Cancer patients suffer the consequences of barriers to access opioids
He was barely 19 years old and had to drop out of college as a result of his cancer….he had enjoyed the bliss of being in denial for sometime but when reality came crashing down on him mercilessly, he called his life a ‘timeless life’.
Then one day his pain increased and crossed the boundaries of his tolerance and thus compounding his existing spiritual, psychological and social dimensions of pain….a state of ‘total pain’ and despair.
“I feel like screaming out loud and banging my head against the walls” he would tell me, “I feel that this human existence is worthless” and “sometimes I feel like committing suicide, consuming poison or jumping off a roof. His spiritual concerns also would surface “I keep thinking as to which (previous) birth’s ‘karma’ I am suffering and to why was I born in this world?”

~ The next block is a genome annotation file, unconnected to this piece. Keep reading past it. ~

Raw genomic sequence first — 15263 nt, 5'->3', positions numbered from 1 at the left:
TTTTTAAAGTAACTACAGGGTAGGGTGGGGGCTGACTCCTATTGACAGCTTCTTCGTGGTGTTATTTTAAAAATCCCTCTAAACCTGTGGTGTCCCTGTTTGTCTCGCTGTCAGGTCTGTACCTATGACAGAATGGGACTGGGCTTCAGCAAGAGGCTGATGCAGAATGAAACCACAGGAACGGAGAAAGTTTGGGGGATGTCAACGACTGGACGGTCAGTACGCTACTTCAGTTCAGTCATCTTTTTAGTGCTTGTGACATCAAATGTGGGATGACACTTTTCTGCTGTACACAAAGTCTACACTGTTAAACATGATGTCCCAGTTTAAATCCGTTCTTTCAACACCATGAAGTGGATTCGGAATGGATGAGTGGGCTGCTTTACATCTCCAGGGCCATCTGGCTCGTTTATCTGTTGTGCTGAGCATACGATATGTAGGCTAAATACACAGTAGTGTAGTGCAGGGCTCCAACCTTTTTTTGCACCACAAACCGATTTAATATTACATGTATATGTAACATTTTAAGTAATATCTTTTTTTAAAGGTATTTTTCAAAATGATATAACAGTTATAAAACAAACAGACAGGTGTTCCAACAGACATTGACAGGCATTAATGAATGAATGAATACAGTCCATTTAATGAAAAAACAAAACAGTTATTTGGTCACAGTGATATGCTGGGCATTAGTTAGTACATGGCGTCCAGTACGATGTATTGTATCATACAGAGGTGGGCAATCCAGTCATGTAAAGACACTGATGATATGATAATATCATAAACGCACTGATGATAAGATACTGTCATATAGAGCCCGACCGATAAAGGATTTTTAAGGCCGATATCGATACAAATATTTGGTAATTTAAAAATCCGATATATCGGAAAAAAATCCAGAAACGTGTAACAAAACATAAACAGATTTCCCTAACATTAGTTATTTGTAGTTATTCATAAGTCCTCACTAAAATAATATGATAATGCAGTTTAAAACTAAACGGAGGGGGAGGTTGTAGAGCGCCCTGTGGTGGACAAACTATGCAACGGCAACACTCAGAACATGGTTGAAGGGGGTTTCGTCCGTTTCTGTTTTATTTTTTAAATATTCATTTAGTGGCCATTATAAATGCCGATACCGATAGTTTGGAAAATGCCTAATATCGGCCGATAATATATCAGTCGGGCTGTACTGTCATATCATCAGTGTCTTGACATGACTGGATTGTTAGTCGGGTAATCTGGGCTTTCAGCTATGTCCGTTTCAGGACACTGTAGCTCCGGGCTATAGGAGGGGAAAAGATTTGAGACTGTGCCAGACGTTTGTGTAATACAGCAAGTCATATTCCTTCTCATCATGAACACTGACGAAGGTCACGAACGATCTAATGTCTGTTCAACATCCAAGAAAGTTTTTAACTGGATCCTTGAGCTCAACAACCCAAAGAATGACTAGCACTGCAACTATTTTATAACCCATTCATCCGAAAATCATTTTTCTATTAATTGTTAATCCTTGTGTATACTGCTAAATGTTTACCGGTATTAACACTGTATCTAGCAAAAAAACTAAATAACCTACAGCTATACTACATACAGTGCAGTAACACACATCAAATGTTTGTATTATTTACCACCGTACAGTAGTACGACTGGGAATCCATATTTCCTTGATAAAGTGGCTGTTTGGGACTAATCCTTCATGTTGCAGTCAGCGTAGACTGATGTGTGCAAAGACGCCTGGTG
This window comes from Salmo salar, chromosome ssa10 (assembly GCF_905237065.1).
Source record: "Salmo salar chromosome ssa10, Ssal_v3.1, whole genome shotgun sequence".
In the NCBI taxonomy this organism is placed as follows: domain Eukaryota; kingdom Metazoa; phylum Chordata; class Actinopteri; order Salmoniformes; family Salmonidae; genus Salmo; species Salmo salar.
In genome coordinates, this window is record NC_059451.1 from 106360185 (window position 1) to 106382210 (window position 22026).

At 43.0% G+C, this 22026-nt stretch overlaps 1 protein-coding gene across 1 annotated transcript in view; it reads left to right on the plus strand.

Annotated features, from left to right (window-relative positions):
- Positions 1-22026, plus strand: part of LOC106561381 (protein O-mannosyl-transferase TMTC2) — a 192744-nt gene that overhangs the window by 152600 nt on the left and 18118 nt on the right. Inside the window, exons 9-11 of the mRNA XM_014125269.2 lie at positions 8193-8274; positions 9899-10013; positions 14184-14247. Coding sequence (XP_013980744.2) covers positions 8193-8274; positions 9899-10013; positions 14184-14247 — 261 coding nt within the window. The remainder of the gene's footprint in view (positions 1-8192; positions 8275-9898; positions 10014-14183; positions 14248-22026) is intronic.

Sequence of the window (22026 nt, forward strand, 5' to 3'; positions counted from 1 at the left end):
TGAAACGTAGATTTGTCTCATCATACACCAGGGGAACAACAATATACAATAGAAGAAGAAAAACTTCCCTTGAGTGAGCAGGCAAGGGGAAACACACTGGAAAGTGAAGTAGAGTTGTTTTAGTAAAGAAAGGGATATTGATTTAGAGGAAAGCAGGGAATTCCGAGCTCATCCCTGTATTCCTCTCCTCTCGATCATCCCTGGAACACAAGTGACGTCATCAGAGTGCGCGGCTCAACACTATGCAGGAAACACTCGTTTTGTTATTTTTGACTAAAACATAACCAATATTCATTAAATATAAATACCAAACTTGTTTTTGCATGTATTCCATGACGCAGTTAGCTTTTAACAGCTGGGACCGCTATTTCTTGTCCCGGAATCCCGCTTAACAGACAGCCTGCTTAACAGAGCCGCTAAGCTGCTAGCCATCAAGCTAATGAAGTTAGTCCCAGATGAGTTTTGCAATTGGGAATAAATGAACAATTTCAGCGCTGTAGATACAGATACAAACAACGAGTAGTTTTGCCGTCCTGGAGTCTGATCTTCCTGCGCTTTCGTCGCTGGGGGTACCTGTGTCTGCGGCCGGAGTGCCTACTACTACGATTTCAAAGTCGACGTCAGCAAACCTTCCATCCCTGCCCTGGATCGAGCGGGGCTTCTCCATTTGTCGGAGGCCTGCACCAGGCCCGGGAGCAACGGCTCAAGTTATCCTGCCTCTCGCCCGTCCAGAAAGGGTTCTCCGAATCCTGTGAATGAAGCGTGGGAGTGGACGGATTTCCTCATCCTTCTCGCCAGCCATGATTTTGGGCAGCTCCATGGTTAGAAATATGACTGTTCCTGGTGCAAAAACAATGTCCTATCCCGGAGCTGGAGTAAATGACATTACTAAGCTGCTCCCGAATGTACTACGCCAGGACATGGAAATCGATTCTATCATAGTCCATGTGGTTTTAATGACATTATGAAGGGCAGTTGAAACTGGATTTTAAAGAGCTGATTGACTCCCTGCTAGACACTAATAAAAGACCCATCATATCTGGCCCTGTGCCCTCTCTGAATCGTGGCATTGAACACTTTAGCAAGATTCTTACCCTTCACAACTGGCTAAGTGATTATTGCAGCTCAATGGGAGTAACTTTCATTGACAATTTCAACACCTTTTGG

Availability of oral morphine is still an unrealised dream in most parts of India and if you live in a village or a small town, then its better that you do not even dream of it! But our hospice could make oral morphine available to him in a ‘consistent and accessible’ manner and we could thus control his physical pain. Ongoing compassionate presence and empathy went a long way in attenuating his psychosocial and spiritual concerns. We were thus able to restore a sense of ‘meaning’ to his life although he still would keep saying “I miss my college and my friends…”
- First international opioid survey – An Indian perspective, Nagesh Simha
- First international opioid survey – An Indian perspective, Gouri Shankar Bhattacharyya
Abhijit Dam: kosishthehospice.webs.com